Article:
Basketball Mental Skills Article

Fear of Failure

I’ve missed more than 9,000 shots in my career. I’ve lost almost 300 games. Twenty-six times, I’ve been trusted to take the game-winning shot and missed. I’ve failed over and over and over again in my life. And that is why I succeed.” Michael Jordan

Athletes of all ages, at all levels of competition and experience, can be predisposed to both rational and irrational fears.

When the basketball mind has succumbed to its fears, it can have a crippling effect on many athletes’ decision-making abilities and performance.

Some athletes may not know that their fears interfere with building confidence and mental toughness.

Basketball Psychologists and Mental Game Coaches can help athletes identify their fears and understand how they limit their development and hold them back.

With this newly acquired insight, athletes realize that they will only rise to the level their fear will permit if they allow fear to take charge.

Psychology breaks down fear into many different types, and fear of failure is one of them.

All fears tend to share some common symptoms, mainly stress and anxiety within an athlete.

Being fearful of future events (emotional fear) can rob a good athlete of all the good attributes in their skill set by distorting their reality.

The first and most major hurdle has been overcome by identifying the moments and acknowledging the emotions (stress and anxiety) that cause an athlete to experience fear.

A Mental Game Coach or Sport Psychologist can talk to the athlete about their fear and listen out for keywords such as “disappointment” or “failure” to aid in identifying individual fears.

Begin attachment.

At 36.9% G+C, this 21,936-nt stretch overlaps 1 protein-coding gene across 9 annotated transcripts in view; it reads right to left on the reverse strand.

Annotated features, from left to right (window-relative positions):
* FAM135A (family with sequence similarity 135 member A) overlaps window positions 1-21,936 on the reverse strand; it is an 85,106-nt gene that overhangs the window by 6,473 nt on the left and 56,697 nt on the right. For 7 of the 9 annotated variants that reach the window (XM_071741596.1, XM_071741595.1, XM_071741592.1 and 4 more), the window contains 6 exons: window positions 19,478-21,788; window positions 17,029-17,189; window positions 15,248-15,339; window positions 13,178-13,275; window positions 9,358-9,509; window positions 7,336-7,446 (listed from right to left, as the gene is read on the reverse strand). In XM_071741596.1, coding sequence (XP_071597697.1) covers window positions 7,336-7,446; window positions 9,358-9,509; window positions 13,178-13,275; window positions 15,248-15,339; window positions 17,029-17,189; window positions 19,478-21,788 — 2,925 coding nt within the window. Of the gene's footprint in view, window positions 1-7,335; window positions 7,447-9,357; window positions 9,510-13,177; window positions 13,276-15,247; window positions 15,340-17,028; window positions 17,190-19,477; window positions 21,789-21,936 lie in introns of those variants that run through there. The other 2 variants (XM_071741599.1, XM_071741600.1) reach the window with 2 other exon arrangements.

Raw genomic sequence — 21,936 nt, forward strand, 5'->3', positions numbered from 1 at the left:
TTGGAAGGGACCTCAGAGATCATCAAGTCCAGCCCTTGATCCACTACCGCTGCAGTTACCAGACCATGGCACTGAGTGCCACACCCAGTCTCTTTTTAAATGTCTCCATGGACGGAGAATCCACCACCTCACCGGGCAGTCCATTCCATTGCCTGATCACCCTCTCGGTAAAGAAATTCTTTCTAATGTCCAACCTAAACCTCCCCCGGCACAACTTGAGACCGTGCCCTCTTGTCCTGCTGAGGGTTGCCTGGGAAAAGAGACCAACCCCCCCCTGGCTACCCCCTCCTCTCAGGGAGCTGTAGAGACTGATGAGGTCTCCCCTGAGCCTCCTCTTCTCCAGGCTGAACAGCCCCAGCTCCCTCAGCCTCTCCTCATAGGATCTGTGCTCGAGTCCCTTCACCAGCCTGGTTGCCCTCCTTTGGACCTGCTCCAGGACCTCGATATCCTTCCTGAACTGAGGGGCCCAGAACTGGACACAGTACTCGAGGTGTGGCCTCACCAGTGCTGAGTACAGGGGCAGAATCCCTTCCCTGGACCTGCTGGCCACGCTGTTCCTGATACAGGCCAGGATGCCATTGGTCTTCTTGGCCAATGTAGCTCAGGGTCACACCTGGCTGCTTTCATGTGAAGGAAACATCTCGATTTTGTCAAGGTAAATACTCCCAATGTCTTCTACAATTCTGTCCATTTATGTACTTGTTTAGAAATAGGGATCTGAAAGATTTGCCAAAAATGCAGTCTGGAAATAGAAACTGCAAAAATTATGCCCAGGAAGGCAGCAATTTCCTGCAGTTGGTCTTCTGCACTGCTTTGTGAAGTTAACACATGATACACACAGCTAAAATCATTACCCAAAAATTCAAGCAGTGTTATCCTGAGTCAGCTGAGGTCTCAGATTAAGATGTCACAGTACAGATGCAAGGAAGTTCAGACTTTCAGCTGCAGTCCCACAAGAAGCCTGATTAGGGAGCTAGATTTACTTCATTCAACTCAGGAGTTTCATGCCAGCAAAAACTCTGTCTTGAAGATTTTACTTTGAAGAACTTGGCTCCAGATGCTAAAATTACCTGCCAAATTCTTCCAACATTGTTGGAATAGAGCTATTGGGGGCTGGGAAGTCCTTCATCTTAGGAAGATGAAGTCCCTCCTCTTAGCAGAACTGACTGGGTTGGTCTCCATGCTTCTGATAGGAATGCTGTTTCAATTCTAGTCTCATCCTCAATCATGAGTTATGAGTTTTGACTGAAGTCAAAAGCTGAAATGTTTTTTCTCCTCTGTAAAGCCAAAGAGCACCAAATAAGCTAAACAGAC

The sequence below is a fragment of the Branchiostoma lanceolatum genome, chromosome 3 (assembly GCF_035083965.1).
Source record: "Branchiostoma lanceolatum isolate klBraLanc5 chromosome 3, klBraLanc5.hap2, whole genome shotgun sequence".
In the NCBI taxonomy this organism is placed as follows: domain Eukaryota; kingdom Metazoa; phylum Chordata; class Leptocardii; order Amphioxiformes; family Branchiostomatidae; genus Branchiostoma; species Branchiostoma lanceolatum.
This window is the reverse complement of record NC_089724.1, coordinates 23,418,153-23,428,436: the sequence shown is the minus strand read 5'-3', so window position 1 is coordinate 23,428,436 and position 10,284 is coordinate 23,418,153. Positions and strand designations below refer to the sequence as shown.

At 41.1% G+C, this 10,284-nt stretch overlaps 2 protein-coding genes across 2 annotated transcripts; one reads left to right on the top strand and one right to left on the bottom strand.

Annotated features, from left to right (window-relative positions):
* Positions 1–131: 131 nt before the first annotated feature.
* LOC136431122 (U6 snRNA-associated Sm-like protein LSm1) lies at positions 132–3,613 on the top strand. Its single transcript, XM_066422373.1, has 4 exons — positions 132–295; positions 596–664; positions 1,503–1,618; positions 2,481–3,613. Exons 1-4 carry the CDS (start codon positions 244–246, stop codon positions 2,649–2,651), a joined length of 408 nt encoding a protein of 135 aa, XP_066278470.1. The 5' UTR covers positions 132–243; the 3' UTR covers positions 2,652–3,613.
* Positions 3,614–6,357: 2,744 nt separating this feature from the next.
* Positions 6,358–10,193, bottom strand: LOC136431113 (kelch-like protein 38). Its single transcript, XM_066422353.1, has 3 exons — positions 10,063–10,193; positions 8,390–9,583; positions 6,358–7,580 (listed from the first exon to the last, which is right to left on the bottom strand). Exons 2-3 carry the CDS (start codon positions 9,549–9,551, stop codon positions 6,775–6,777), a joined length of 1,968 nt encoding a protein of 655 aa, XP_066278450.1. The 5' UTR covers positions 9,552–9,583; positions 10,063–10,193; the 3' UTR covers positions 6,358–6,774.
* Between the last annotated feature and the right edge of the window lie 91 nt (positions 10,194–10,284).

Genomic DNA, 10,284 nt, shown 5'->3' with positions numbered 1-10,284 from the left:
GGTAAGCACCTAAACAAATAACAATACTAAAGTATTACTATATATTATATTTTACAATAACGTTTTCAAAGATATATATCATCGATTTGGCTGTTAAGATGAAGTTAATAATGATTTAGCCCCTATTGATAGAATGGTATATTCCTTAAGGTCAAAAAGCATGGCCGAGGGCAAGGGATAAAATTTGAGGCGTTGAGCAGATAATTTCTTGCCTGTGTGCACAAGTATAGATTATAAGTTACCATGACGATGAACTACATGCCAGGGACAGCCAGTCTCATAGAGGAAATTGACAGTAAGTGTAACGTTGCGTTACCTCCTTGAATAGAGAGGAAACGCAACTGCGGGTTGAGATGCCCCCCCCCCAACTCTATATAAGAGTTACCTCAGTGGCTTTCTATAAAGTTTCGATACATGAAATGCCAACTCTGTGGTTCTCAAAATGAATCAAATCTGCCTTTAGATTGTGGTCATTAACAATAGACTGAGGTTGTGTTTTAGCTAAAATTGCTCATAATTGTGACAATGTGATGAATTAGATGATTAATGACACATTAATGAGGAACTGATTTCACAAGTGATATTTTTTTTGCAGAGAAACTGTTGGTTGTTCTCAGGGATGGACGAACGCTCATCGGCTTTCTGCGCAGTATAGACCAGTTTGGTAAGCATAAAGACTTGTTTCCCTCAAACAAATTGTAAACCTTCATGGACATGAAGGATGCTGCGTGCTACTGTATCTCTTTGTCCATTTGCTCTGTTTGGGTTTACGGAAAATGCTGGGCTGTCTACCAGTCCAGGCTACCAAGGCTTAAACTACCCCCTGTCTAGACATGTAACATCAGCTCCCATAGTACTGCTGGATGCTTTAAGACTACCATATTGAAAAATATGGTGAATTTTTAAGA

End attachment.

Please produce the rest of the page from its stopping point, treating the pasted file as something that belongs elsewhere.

The fear of failure has proven to be a widespread irrational fear that athletes struggle with.

It causes them to focus on things beyond their control, wasting energy and distracting them from focusing on the things within their control, which can impact their game.

The fear that gets most athletes is emotional.

Emotional fears are numerous and can be triggered in many ways.

One example of emotional fear could be the fear of embarrassment brought on from making a mistake or missing a shot.

The good news is that emotional fear can be conquered and eliminated.

Physical attributes and skills are essential.

When the athletes understand what is happening cognitively, they will acquire an additional mental tool to unlock their maximum potential.

The distinguishing factor between good and elite athletes often comes down to regulating their emotions and overall mental game.

*To level up our game, download the free mental game assessment at https://livingwellcentre.com/free-resources/

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